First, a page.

Last week’s on, off, and on-again bipartisan deal was confusing, but it did make clear President Biden’s intention to advance a more expansive partisan package regardless of the bipartisan bill’s fate.
Work on that expanded package has already begun. Senate Majority Leader Chuck Schumer kicked off the budget reconciliation process earlier in the month, and Budget Committee Chairman Bernie Sanders is now in the process of putting together a spending framework, reportedly in the $6 trillion range, with $3 trillion in offsets.
With moderate Democratic Senators Joe Manchin, Jon Tester and others voicing concern over the size of the package, however, we expect any legislation moving through the Senate to be pared down significantly, including the size of any potential tax hikes. What might that look like? Here are some guiding observations:
- The Biden Double Death tax (imposing capital gains at death) is on life support. The policy has unified the business community in opposition and an impressive number of Democrats have come out against it as well (here, here, and here).
- Without the Double Death tax, taxing capital gains at ordinary rates would lose rather than raise revenue due to the so-called “lock-in effect.” In its place, tax writers would likely pare back the rate to the revenue maximizing level of about 28 percent.
- Striking the Double Death tax from the package and taxing capital gains at rates lower than ordinary income would bring carried interest and estate tax changes back into the conversation.
- There’s also the lingering question of how to address state and local tax (SALT) deductions – an issue that has emerged as a “red line” for some 30 House Democrats. The Biden administration has remained agnostic but has indicated any relief would need to be offset. Full repeal of the SALT cap is expensive ($300+ billion) and benefits mostly upper-income families, so some sort of compromise is likely. The need to offset SALT cap relief would likely focus the tax writers’ attention to changes in the estate tax and 199A deduction.
- Finally, on the corporate side, Manchin is on record as supporting no higher than a 25 percent rate, which is a likely ceiling. And while the Biden administration initially proposed raising the U.S. minimum tax (GILTI) rate from 10.5 percent to 21 percent, recent comments from Treasury suggest the final number might be much lower.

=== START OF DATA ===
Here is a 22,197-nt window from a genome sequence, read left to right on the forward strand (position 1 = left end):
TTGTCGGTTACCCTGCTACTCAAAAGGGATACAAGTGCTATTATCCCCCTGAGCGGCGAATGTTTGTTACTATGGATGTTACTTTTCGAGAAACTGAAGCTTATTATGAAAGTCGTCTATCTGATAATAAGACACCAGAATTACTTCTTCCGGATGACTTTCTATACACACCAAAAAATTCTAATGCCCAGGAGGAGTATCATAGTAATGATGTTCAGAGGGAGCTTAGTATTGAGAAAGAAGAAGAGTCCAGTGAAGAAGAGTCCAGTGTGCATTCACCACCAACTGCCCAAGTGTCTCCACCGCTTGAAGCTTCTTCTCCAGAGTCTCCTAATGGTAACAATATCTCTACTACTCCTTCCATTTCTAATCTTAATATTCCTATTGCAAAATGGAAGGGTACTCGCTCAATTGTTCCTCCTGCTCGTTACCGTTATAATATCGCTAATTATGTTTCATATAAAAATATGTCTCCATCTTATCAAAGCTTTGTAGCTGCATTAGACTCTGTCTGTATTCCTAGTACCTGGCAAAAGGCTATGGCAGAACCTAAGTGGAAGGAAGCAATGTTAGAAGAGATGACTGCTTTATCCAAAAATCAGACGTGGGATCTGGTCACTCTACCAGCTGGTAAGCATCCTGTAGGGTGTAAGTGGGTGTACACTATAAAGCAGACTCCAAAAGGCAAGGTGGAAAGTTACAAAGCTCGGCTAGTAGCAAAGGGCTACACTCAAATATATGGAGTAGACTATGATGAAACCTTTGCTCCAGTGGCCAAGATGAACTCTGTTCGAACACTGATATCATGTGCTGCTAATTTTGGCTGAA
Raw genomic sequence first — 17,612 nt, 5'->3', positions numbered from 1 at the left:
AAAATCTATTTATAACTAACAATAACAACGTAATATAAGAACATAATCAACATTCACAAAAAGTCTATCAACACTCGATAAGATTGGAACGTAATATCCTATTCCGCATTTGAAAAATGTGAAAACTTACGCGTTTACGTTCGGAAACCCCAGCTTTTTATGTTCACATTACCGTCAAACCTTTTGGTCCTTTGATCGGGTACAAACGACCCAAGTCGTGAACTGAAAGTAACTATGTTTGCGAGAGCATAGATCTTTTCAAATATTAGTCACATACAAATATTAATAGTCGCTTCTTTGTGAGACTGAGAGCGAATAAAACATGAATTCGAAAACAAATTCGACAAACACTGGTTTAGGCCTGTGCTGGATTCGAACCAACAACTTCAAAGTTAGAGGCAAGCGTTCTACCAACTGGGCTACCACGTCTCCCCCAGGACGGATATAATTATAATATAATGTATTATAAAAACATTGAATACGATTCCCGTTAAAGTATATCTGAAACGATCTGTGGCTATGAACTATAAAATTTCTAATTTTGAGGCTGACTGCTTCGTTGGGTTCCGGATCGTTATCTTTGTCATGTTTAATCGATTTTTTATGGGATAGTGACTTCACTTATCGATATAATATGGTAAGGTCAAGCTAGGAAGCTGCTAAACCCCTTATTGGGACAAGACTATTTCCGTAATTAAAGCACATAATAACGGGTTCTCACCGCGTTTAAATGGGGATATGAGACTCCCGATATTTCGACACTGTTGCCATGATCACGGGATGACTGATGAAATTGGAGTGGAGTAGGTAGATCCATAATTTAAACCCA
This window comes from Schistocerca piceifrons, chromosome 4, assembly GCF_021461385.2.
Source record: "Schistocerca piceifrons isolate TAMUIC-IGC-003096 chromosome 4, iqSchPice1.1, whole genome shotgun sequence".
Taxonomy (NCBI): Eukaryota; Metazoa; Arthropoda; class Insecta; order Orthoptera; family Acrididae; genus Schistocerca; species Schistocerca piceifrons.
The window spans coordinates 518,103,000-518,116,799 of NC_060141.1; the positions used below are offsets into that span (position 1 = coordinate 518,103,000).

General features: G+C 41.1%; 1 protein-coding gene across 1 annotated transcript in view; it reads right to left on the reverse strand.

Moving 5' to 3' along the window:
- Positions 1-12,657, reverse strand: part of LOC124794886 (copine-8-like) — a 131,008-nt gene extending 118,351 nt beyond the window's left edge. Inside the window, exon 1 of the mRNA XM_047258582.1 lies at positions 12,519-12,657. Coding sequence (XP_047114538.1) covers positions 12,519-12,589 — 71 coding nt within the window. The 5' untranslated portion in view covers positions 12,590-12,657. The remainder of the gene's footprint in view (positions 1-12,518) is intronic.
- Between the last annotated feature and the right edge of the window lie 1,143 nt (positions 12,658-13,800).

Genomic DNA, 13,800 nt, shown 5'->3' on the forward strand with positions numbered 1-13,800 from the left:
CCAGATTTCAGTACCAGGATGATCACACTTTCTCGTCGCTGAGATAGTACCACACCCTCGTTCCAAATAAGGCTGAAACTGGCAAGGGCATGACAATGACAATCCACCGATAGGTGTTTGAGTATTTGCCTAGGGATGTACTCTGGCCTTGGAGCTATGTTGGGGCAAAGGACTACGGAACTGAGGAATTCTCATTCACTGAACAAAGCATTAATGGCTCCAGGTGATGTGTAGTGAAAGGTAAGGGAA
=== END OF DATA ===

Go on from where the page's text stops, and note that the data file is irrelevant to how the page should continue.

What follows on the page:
With all that in mind, we put together the following table showing what a pared-down, $1.5 trillion package might look like. This illustrative package is speculative, obviously, but we think it does a good job of showing what the reconciliation package currently being crafted might look like:
The purpose of this exercise is not to endorse the policies listed here, but rather to make clear to the business community that even a pared down tax package represents a significant threat to private companies and the communities they serve.
How much of a threat? This second table shows the impact on private verses public companies. As you can see, even without calculating the marginal effects of any estate tax changes, individually- and family-owned businesses will end up paying much higher marginal rates on a much broader base of income.
In short, this should serve as a roadmap of what to oppose in the coming months. The worst aspects of the Biden tax plan may be on life support, but that doesn’t mean the danger has passed. This combination of high marginal rates applied to a very broad tax base makes up the first of what S-Corp has termed the “triple threat” posed by the Biden plan to private companies – higher taxes when the business earns income, higher taxes when the business is sold, and higher taxes when the business is passed on to the next generation.
The illustration demonstrates the importance of the 199A deduction for pass-through employers. Without the deduction, tax rates on pass-throughs businesses will rise sharply, even compared to pre-TCJA, and be applied to a much broader base of income.
It also demonstrates how private companies are hit harder than public companies. Increasingly, public companies are owned by tax exempt or tax advantaged shareholders, which means the traditional double corporate tax – and the increased capital gains and dividends taxes – doesn’t really apply to them. Under the illustrative plan, public companies will consistently pay a lower tax than private companies, regardless of how they are organized.
Public companies are also largely immune to the adverse effects of the estate tax. While individual shareholders may be subject to the estate tax, the companies themselves are shielded from the direct effects of the tax. Aside from a possible marginal increase in their cost of capital, the estate tax has little or no impact on their operations or decision making.
Once private companies reach a certain size, on the other hand, the estate tax looms large in all of their planning and operations. As one of our members observed, the estate tax forces private companies to buy back a portion of the business from the government every generation. The illustrative plan would increase that cost sharply, even without the capital gains at death provision.
The COVID pandemic and the government’s health and monetary response to it has accelerated the consolidation of economic activity into a few, very large public companies. While Main Street got shut down, Wall Street got an interest rate cut. The illustrative plan shown here would exacerbate that trend, sharply raising taxes on private companies and making it increasingly difficult for them to survive from one generation to the next. The business community is unified in opposition to any tax hikes on employers this Congress. It should be.